Lost in all of this is the fact that one of the stalwarts of the modern day Civil Rights Movement, Dr. James Lowery, former head of the Southern Christian Leadership Conference will give the benediction. Dr. Lowery marched with Dr. King and excellently pursued the fulfillment of the Dream that he spoke of in D.C. 45 years ago. Parts of that speech are always selectively quoted by those who have a political point to make (one of the reasons I agree with Michael Eric Dyson that there out to be a moratorium on reading it publicly until we understand it).
I hope that by the end of the celebration - if not Obama's administration that we will glimpse something of the era to which Martin pointed us at the end of that landmark speech. A speeding up of the day 'when all of God's children: black men, white men, Jews and Gentiles, Protestants and Catholics, will join hands and sing in the words of that old Negro spiritual - 'Free at Last, Free at Last, thank God Almighty, we're Free At Last'.
Let's pray that this is the first step towards our liberation.

Saturday, December 20, 2008

For Those Who Would Change the Wind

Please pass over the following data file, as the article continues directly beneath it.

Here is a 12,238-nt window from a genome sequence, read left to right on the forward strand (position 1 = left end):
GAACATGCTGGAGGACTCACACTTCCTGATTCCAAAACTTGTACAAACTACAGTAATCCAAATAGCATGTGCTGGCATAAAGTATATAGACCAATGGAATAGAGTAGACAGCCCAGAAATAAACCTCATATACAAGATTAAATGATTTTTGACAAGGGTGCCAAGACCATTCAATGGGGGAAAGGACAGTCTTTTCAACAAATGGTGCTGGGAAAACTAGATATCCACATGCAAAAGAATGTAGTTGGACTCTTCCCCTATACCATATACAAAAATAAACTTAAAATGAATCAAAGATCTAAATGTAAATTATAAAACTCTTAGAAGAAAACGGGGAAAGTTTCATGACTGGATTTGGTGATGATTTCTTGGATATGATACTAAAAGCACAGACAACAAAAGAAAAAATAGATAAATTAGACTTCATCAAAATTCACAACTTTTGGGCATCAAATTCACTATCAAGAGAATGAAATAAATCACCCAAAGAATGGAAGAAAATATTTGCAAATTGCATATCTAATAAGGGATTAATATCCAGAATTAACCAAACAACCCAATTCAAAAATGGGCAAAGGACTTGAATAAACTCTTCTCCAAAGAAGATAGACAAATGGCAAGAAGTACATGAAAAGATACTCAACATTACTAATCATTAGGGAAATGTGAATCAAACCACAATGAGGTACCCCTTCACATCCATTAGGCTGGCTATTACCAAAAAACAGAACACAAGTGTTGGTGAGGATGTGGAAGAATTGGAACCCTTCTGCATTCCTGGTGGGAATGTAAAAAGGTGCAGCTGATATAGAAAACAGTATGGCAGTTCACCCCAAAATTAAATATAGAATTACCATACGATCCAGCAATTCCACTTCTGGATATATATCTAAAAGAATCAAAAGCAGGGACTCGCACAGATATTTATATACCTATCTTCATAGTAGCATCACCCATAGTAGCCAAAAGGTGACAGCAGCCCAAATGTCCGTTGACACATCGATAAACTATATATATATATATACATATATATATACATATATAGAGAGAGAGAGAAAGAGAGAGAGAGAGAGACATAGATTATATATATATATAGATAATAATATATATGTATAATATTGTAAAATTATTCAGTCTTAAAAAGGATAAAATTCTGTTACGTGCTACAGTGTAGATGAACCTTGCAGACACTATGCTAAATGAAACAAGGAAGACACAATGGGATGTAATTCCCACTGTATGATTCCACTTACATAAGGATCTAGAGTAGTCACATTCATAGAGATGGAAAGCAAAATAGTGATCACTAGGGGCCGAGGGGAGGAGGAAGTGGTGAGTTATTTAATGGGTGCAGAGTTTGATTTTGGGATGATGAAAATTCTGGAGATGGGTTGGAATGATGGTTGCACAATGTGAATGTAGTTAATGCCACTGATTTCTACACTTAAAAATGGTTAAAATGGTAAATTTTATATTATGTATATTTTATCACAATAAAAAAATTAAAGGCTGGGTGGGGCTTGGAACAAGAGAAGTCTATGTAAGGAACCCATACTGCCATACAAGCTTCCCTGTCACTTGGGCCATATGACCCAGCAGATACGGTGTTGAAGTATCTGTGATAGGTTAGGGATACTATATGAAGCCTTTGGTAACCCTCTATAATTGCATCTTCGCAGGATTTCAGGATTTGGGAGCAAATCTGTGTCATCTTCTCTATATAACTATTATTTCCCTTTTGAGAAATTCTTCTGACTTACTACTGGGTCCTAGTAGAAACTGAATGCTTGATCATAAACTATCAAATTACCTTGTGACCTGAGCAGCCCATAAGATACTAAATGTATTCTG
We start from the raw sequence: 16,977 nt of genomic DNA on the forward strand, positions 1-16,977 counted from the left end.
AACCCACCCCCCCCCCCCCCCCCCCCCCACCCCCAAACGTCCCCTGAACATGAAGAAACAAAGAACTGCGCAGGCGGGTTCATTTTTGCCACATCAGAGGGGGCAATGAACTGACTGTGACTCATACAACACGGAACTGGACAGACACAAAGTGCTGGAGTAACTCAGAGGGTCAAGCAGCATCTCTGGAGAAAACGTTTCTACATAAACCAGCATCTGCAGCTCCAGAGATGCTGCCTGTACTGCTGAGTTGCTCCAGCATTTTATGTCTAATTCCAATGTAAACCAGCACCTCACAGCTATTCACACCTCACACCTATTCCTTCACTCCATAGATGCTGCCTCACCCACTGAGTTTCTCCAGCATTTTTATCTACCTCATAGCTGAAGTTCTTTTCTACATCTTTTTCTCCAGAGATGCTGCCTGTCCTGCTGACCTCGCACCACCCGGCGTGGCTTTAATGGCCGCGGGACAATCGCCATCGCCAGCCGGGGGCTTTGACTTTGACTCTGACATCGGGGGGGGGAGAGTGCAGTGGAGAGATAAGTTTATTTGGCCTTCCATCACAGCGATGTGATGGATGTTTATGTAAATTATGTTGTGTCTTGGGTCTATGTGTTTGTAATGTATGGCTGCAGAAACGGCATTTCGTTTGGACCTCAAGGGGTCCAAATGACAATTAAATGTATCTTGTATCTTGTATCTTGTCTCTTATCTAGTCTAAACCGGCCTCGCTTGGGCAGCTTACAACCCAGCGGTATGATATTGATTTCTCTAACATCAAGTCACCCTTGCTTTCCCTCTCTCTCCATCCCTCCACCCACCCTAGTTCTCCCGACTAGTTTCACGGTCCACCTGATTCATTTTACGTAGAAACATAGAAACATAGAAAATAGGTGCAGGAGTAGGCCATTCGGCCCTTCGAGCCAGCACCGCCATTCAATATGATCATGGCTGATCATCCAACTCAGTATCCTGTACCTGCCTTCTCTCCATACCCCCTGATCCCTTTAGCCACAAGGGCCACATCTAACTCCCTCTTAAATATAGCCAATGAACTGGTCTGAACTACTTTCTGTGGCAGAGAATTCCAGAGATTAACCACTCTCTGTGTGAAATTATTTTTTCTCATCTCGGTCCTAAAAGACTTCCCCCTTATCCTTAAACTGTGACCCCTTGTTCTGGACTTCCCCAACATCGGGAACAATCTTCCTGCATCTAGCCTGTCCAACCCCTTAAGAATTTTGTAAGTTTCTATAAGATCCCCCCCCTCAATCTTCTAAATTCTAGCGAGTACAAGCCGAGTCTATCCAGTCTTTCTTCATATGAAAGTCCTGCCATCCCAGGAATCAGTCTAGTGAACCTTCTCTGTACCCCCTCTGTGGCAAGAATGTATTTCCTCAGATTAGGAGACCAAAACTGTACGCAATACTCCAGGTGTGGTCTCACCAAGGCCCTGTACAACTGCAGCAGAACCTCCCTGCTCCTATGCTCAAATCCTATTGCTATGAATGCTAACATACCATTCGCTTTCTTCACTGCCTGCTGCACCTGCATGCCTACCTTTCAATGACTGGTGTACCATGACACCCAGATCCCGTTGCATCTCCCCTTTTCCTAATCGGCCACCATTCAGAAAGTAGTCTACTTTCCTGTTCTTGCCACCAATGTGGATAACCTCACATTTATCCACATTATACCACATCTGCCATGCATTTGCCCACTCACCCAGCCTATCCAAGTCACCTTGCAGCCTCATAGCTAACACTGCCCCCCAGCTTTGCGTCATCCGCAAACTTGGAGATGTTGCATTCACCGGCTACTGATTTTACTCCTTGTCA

Winston Churchill
1874-1965


British Prime Minister and Minister of Defence

1940-1945

Nobel Prize Laureate

1953

"If the human race wishes to have a prolonged and indefinite period of material prosperity, they have only got to behave in a peaceful and helpful way toward one another."

Friday, December 19, 2008

Overcoming the Obstacles to Neighborhood Redevelopment

The area in South Dallas where I served as pastor for nearly 25 years is undergoing redevelopment that currently totals more than $10 million and will include town homes, infrastructure improvements and increased single family housing plans by non-profits, Dallas Housing Authority and soon for profit builders.

Less than 3 miles from there is an area called the Lamar Street Corridor.